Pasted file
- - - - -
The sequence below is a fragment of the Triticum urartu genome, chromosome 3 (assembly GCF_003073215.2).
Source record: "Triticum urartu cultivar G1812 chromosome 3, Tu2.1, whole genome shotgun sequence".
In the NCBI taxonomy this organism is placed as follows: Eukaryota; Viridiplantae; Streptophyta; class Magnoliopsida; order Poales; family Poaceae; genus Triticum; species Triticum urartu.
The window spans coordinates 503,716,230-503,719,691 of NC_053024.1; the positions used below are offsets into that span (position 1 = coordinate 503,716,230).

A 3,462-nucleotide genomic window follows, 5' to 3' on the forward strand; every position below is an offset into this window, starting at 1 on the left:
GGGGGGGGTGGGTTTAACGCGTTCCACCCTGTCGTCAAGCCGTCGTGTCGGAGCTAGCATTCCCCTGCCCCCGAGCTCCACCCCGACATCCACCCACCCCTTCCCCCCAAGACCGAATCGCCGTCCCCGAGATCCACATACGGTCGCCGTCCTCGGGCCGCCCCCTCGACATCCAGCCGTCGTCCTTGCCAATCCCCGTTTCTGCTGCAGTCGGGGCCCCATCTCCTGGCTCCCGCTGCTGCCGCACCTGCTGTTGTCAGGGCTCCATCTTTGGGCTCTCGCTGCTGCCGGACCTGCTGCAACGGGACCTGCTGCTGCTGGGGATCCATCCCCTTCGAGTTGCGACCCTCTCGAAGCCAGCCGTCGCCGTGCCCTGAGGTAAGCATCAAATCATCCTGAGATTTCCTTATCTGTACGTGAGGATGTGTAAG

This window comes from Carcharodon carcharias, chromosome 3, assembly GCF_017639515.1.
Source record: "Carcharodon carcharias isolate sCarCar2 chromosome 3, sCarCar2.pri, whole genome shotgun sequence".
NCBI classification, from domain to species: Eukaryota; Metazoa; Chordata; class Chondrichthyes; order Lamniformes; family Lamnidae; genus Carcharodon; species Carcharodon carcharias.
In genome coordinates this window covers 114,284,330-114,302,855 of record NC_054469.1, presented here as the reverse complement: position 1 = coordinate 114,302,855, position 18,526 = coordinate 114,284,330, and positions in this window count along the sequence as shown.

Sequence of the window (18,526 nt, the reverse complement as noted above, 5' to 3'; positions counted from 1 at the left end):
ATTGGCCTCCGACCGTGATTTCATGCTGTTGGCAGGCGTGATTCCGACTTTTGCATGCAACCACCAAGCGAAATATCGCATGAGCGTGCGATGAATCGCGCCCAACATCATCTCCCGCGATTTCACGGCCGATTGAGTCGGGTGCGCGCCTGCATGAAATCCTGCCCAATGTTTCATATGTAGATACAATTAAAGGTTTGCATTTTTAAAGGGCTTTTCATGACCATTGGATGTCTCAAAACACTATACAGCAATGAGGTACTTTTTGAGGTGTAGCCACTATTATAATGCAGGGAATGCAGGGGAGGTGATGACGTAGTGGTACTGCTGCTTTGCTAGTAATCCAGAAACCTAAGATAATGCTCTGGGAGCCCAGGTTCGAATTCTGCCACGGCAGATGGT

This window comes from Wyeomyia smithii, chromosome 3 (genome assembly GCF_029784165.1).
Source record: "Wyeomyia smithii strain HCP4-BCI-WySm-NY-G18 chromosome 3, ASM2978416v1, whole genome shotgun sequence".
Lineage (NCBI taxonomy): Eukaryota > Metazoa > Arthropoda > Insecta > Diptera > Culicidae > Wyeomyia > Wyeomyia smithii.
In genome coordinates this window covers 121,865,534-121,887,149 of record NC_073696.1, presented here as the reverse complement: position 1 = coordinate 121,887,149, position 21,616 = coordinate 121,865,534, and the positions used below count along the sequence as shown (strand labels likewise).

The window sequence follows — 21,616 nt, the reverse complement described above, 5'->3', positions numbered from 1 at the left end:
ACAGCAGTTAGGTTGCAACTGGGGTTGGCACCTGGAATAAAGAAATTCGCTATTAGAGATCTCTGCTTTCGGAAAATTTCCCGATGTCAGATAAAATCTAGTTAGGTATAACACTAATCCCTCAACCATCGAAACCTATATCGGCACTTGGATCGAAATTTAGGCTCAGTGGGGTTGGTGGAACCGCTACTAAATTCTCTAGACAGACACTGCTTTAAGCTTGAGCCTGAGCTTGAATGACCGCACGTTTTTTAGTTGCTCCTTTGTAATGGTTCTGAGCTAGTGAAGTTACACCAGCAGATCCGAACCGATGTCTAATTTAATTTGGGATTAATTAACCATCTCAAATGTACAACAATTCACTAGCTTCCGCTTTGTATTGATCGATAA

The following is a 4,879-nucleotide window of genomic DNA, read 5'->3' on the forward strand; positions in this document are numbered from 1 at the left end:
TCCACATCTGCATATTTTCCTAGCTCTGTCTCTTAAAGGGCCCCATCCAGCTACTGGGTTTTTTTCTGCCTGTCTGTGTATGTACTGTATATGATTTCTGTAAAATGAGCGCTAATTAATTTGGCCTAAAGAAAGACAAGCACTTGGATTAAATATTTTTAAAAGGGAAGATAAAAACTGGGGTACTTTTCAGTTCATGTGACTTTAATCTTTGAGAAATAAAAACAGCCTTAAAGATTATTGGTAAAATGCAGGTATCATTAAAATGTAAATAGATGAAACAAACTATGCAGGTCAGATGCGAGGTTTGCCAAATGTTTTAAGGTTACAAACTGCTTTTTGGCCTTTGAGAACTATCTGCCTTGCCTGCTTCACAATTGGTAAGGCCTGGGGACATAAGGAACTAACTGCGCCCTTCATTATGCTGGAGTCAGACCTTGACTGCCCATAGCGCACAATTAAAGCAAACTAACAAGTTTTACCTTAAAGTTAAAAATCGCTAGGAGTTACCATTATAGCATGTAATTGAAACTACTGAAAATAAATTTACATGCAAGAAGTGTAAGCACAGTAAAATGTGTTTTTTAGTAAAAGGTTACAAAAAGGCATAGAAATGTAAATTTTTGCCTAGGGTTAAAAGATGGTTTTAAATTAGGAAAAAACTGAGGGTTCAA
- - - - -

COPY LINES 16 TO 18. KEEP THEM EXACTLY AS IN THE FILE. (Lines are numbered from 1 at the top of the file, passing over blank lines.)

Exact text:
In genome coordinates this window covers 121,865,534-121,887,149 of record NC_073696.1, presented here as the reverse complement: position 1 = coordinate 121,887,149, position 21,616 = coordinate 121,865,534, and the positions used below count along the sequence as shown (strand labels likewise).

The window sequence follows — 21,616 nt, the reverse complement described above, 5'->3', positions numbered from 1 at the left end:
ACAGCAGTTAGGTTGCAACTGGGGTTGGCACCTGGAATAAAGAAATTCGCTATTAGAGATCTCTGCTTTCGGAAAATTTCCCGATGTCAGATAAAATCTAGTTAGGTATAACACTAATCCCTCAACCATCGAAACCTATATCGGCACTTGGATCGAAATTTAGGCTCAGTGGGGTTGGTGGAACCGCTACTAAATTCTCTAGACAGACACTGCTTTAAGCTTGAGCCTGAGCTTGAATGACCGCACGTTTTTTAGTTGCTCCTTTGTAATGGTTCTGAGCTAGTGAAGTTACACCAGCAGATCCGAACCGATGTCTAATTTAATTTGGGATTAATTAACCATCTCAAATGTACAACAATTCACTAGCTTCCGCTTTGTATTGATCGATAA